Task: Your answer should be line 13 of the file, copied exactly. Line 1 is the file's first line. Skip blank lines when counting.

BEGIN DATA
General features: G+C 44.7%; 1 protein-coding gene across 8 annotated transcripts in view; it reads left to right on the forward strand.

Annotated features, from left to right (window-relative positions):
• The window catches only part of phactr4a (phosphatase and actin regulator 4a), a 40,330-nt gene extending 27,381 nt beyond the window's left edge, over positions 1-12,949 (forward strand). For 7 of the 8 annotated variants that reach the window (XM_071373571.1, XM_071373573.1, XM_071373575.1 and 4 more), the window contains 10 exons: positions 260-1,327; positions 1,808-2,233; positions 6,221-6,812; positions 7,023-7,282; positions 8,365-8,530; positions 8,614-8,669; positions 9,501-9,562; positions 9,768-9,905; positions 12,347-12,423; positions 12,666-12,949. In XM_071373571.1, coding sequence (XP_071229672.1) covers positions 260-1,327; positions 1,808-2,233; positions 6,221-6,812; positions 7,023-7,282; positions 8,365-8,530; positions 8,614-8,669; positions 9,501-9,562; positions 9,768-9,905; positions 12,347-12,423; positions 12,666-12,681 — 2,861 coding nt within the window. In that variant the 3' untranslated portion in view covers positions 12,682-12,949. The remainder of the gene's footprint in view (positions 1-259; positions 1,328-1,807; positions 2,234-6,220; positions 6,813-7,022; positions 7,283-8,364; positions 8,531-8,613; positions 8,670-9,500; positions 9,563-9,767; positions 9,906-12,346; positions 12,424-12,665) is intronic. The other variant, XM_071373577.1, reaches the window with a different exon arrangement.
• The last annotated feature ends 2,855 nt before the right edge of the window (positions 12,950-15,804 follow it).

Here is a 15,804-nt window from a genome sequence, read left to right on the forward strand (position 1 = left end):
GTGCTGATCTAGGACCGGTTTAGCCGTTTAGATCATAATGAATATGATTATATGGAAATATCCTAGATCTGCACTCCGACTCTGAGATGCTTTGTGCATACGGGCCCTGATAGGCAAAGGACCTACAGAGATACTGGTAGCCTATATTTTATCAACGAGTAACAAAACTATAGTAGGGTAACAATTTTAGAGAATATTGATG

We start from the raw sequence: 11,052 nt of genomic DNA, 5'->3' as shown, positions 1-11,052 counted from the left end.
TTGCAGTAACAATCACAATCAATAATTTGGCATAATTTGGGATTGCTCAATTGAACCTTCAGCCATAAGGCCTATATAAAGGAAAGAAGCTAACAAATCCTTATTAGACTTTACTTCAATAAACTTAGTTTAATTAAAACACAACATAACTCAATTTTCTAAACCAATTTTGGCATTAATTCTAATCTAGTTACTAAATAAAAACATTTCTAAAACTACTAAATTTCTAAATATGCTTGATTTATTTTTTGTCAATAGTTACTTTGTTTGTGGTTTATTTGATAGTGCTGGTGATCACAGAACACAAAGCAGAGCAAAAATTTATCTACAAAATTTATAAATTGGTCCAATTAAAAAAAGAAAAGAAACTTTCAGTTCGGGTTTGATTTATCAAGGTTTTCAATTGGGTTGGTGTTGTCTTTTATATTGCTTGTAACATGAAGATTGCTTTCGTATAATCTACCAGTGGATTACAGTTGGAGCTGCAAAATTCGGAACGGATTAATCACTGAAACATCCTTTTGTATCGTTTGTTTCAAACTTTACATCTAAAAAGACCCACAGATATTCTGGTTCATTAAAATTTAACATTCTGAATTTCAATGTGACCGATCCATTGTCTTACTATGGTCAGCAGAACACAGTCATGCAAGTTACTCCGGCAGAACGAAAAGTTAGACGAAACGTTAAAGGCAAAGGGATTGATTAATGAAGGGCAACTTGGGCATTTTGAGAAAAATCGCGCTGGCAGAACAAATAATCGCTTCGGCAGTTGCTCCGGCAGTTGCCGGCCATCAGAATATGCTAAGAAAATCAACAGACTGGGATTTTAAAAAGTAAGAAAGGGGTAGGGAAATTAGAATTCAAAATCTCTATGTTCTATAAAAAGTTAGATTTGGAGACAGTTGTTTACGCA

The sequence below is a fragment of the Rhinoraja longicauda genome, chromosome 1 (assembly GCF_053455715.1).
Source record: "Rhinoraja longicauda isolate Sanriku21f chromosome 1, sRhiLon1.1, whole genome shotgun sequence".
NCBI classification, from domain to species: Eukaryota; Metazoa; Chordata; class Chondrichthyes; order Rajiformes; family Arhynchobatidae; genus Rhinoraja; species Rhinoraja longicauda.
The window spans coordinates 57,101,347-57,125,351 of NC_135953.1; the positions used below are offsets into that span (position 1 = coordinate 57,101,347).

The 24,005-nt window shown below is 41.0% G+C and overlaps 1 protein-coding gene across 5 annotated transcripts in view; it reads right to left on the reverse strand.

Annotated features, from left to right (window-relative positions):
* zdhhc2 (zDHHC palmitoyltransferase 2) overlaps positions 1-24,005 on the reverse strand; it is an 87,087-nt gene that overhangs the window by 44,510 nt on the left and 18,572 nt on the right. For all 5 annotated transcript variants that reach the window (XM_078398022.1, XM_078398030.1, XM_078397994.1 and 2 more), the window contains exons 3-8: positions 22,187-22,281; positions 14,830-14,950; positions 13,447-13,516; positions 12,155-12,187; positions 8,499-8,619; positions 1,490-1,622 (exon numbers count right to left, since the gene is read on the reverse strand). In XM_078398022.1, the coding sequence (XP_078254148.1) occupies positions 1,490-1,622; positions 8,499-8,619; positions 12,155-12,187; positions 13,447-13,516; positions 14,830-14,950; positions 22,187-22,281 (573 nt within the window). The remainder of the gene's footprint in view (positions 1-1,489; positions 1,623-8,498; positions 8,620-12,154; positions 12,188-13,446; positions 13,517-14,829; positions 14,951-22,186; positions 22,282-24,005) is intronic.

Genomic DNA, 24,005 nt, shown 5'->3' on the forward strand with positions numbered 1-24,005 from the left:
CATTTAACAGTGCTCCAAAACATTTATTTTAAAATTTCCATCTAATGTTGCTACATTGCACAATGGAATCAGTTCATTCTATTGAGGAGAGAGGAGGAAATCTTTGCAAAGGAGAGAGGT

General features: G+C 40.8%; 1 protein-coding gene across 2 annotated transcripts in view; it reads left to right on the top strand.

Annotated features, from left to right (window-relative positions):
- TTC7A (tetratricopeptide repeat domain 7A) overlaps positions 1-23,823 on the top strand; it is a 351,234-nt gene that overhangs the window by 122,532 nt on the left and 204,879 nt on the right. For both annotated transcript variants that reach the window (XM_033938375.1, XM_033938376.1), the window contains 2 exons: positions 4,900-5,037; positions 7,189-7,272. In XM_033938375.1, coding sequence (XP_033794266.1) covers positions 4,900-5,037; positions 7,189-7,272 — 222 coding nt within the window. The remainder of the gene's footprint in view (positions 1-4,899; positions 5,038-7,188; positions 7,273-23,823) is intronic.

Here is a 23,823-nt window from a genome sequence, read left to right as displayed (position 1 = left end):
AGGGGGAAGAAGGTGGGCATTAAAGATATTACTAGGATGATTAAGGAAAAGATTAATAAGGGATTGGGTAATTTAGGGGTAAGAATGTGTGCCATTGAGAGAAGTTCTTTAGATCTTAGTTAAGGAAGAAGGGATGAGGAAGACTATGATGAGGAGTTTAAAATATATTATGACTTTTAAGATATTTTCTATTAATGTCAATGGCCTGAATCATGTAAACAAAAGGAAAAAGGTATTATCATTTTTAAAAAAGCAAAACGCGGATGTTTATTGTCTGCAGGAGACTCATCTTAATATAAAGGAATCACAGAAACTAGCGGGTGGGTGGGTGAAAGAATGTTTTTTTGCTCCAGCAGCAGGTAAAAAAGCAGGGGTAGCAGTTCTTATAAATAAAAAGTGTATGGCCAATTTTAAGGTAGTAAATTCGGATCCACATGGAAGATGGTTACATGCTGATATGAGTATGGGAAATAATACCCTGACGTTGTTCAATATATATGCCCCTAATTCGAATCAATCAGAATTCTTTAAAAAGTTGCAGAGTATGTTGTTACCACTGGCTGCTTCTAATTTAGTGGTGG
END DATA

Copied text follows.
The 24,005-nt window shown below is 41.0% G+C and overlaps 1 protein-coding gene across 5 annotated transcripts in view; it reads right to left on the reverse strand.